Toxicology Report: When Housecleaning Hurts

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Everyone knows that cleanliness is an important measure in guarding against sickness, but did you know that the very products that we use to protect ourselves can actually cause sickness themselves? There are many common household cleaning brands on the shelves that clearly state the dangers of their use, and still many more that do not. Are you aware of what is in your cabinet? We did some research on the topic and this is what we found...

The most startling information on the subject that we found is the lack of appropriate labeling of the dangerous chemicals that are in these products. In the fall of 2012, the Environmental Working Group released their "Cleaners Database Hall of Shame." According to a press release on the study, "Just 7 percent of cleaning products adequately disclosed their contents. To uncover what’s in common household cleaners, EWG’s staff scientists spent 14 months scouring product labels and digging through company web sites and technical documents. EWG staff reviewed each ingredient against 15 U.S. and international toxicity databases and numerous scientific and medical journals."

Another startling finding of the study showed that several brands what is called "greenwashing" to trick consumers into buying products that they think are safe. For example, Simple Green Concentrated All-Purpose Cleaner is labeled “non-toxic” and “biodegradable,” yet it contains 2-butoxyethanol, a solvent absorbed through the skin that damages red blood cells and irritates eyes; a secret blend of alcohol ethoxylate surfactants, some of which are banned in the European Union."

Among the other more obvious products that clearly label their inherent dangers, they also warn against "Mystery Mixes" such as Target's Up & Up and Wamart's Great Value cleaning products. According to the report, "Ingredient labels are mandatory for food, cosmetics and drugs--but not for cleaners. Bowing to pressure from customers and to the threat of federal regulation, most companies list some ingredients on labels and web sites or in worker safety information. But a few companies disclose nothing. Others may list one or a few ingredients or use vague terms like 'surfactant' or 'solvent.'" So keep your eyes peeled for these words when scanning the ingredients list, and if there is nothing listed, the EWG says "No information could mean something to hide."

Finally, if you are concerned about having harmful cleaning products in your home, do what makes sense! The EWG suggests that consumers "Read labels carefully and pay special attention to warnings. Don’t buy any products labeled 'poison,' 'danger' or 'fatal' if swallowed or inhaled." And remember, there are many ways these products can affect your health, some more obvious than others. According to the National Library of Medicine, "Toxic substances in [certain cleaning] products can cause harm if inhaled, swallowed, or absorbed through the skin. People respond to toxic substances in different ways. At high doses a toxic substance might cause birth defects or other serious problems, including brain damage or death." So, there are several ways they can enter your body and cause harm, and there are several different symptoms of that harm--some that might not be detectable until long after you have actually come into contact with the substance, and while that might be manageable for a house without children, what is most disturbing is the fact that these noxious chemicals are not completely necessary to their cause. Everyday liquid soap (find a natural brand, Dawn) kills 99.9% of harmful bacteria. A simple rubbing alcohol and water solution (1 part alcohol, 2 parts water) will take care of the rest. The remaining alcohol residue evaporates almost instantly, leaving nothing behind but H2O.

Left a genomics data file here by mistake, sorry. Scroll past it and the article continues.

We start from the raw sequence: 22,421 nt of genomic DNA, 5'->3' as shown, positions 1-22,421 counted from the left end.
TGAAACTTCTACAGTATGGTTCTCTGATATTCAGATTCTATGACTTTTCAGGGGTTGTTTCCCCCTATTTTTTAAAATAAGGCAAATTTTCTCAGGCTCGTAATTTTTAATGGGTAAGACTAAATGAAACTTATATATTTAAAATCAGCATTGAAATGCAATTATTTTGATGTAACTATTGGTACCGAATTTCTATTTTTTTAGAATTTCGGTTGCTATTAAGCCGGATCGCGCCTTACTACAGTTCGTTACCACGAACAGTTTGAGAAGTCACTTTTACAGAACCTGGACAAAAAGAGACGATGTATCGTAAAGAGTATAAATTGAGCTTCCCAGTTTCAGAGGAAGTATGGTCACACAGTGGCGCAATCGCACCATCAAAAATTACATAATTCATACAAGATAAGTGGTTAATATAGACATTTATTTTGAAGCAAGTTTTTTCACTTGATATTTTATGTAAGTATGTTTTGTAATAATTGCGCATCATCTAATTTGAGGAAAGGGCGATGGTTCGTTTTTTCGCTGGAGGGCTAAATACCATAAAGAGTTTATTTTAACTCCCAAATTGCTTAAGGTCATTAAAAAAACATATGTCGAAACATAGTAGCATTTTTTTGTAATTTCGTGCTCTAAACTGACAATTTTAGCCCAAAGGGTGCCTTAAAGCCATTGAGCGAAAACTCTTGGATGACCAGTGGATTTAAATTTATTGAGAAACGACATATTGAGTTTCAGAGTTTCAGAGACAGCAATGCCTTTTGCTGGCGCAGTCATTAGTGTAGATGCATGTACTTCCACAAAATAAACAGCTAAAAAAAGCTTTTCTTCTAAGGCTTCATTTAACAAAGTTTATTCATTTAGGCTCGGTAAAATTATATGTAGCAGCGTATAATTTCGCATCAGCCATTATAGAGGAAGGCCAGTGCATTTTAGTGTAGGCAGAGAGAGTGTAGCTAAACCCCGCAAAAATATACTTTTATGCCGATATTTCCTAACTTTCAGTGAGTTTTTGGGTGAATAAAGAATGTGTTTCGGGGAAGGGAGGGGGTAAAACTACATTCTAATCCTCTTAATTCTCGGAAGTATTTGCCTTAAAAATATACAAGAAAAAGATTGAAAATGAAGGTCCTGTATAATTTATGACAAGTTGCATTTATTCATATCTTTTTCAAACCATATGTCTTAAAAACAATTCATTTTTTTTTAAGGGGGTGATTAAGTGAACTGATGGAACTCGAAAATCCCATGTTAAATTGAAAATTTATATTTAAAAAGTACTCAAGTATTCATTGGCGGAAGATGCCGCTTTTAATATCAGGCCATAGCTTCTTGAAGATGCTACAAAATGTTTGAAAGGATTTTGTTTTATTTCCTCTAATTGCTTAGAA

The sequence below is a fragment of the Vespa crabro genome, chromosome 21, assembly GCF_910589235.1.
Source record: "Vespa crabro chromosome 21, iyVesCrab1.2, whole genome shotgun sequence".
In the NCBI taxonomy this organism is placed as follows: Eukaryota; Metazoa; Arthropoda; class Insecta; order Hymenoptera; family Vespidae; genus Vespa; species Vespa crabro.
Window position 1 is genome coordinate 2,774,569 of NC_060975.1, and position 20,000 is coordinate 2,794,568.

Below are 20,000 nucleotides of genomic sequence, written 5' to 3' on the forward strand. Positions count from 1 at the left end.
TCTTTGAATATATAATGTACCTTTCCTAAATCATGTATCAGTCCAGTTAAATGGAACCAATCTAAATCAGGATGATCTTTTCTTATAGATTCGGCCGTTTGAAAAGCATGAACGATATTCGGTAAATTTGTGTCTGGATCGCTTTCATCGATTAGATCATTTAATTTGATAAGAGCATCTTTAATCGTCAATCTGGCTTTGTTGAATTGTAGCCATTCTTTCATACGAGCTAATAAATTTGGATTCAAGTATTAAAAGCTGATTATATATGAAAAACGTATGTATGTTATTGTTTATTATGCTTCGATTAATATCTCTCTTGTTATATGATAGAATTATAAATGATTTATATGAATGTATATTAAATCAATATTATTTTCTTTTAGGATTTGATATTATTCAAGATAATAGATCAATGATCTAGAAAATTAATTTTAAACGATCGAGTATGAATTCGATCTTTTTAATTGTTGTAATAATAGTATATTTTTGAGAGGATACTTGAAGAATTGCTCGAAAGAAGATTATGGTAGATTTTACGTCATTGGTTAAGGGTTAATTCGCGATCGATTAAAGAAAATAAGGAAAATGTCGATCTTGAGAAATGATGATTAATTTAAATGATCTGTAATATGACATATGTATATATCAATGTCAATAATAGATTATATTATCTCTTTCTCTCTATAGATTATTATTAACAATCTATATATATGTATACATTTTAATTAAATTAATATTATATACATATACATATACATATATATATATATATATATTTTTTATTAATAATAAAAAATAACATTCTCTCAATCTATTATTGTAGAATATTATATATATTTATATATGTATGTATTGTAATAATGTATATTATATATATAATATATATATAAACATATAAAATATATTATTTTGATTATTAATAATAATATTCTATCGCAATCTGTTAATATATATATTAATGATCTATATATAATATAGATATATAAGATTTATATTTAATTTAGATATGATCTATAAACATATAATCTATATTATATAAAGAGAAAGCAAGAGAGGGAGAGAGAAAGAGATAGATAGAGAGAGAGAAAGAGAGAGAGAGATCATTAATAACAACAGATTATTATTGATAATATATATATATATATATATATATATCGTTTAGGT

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So why do we think that we need the products that contain dangerous ingredient? It's like combating gun violence with bombs--it just doesn't make sense. Read those labels and decide for yourself: are the risks of this product worth the results they achieve? Will this product help improve wellness in my household? Do I fully understand what is in this product and what that means? If you answered "no" to any of these questions, then it's probably best to put that product back up on the store shelf.

One last thing before we go. Did you know you can use ketchup to remove tarnish from copper pots? Or that lemon juice and baking soda can be used to scrub the bathroom tile? What about vinegar to clean and remove mildew on wooden floors? Real Simple magazine's list of "66 All-Natural Cleaning Solutions" has some great recipes for affordable DIY household cleaners. Give them a try, let us know what you think, and if you have any green recipes of your own, please feel free to comment and share!